The price of oil reached a new year-high last week – $46. Oil’s steady climb over the past few weeks, coupled with small but continual reductions in U.S. production, has many seeing the light at the end of the tunnel and expecting prices to continue to rally. However, there are many reasons to doubt the strength and foundation of this oil rally.
1) Rising OPEC production: At the OPEC-Non-OPEC producers meeting held in Doha, Qatar last month, participants failed to agree on a production ceiling (or freeze). Since then, OPEC production has grown to 32.64 million barrels per day in April. As the hot summer months approach, Saudi Arabia, Kuwait, and other Persian Gulf countries will have to increase their output to meet domestic electricity demand and to continue exporting at current rates. This could lead to historically high production levels over the summer.
2) Slowing Chinese oil production: Although China is a net oil importer, the country does produce a significant amount of domestically used crude oil. Indications are that Chinese oil production is declining, which will mean that unless demand also falls, China will be looking to import more oil in the future. China’s major partners are Saudi Arabia, Russia, Kuwait, and Iraq – all of whom are eager to expand their markets in China. Iran is another possible source of oil for China, although the Iranian oil industry is coming back online slowly. When major players like OPEC countries or Russia produce more, the global markets take notice much more so than if China decreases production.
3) Persistence of the global oil glut: Crude oil stockpiles still remain at some of the highest recorded levels. The Wall Street Journal reported that 370 million barrels have been put in storage since January 2014. Even with gasoline demand expected to grow this summer in the United States, crude storage levels are so high that it will not be enough to alleviate the glut. Even though oil production in the United States is declining, that decline is not nearly enough to compensate for increases in production elsewhere. For example, U.S. production has been “reducing output by 300,000 barrels since the beginning of the year,” while OPEC production is higher by 30 million barrels per day, just in the month of April. To really make a difference in the global oil glut, American production would have to decline much more significantly.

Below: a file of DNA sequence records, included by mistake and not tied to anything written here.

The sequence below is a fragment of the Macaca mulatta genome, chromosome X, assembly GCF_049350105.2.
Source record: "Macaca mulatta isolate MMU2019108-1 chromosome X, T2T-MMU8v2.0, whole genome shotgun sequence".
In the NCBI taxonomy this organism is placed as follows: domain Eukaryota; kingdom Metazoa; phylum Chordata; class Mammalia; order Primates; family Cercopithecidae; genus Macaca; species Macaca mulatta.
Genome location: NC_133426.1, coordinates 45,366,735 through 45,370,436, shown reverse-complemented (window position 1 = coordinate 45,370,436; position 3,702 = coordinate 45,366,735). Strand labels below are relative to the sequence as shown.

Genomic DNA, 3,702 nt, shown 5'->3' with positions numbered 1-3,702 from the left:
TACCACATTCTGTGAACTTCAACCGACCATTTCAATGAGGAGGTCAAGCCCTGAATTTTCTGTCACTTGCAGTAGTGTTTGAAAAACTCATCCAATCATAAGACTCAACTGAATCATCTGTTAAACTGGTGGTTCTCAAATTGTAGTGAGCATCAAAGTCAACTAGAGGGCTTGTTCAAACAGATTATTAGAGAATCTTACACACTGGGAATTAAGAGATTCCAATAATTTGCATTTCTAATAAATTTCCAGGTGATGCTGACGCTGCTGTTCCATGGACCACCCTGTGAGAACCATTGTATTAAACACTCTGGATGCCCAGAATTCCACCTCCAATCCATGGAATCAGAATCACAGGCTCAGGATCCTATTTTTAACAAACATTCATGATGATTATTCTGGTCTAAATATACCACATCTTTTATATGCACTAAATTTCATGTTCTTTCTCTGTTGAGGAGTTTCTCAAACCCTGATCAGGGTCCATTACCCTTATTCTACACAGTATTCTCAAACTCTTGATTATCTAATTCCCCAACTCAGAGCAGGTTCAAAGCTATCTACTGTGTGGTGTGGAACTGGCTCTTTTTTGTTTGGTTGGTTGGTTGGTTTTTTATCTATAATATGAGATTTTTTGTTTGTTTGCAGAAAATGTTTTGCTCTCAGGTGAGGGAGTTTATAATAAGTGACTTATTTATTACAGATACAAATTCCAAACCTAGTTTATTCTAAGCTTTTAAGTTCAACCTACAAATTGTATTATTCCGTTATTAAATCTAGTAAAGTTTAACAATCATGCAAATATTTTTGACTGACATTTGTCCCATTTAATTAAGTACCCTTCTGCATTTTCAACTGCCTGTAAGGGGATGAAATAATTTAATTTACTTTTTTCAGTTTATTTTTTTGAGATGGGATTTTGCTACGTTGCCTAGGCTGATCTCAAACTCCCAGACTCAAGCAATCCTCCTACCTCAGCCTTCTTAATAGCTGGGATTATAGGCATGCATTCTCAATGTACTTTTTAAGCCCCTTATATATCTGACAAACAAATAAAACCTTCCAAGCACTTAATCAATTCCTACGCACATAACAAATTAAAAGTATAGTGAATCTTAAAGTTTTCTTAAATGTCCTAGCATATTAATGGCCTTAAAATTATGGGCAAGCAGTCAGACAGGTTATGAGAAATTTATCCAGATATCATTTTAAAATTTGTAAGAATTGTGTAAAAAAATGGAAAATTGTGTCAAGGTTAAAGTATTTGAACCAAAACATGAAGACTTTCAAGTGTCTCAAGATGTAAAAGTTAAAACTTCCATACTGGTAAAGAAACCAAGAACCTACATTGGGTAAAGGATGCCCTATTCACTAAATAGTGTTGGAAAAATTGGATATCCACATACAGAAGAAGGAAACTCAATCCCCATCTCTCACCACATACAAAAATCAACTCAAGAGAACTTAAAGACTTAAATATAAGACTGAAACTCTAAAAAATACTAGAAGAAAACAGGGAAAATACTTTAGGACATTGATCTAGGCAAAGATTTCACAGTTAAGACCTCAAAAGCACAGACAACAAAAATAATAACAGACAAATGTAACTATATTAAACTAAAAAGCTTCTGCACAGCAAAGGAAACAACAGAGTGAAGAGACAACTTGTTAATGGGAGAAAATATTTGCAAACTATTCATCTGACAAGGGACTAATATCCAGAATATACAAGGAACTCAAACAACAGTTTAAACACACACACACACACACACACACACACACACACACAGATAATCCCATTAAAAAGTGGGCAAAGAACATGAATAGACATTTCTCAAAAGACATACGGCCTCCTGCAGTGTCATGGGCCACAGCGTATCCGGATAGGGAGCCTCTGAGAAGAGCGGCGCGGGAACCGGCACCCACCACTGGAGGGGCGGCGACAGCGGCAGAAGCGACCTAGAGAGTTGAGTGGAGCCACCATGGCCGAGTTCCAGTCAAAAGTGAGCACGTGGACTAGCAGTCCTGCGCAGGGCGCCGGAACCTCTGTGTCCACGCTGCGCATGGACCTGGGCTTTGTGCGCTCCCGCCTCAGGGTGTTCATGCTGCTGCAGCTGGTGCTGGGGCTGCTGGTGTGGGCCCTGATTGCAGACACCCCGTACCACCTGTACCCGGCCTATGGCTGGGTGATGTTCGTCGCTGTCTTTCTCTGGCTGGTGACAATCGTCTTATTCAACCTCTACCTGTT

4) Tenuous U.S. oil production: Since December 2014, U.S. crude production has proven remarkably elastic. Part of this has been producers’ ability to cut costs and drill more efficiency, but even more important is the propensity of lenders to keep the lines of credit open. Some of the weaker producers are going bankrupt or selling off assets, but many small shale oil producers are still struggling along. The problem is that the closer oil gets to $50 a barrel the more likely producers are to open nearly completed wells and producer more oil. Growing U.S. production could, in turn, send prices into a nose dive.
Oil is not likely to head back down into the $25-$30 range, but neither are prices in the $50-$60 appropriate at this point. Perhaps if more lenders revoke credit lines for more U.S. producers or an environmental or geopolitical incident takes out production in some major producing country, oil could temporarily surge, but absent a serious shock to the market this oil rally is not likely to hold.
(also on investing.com)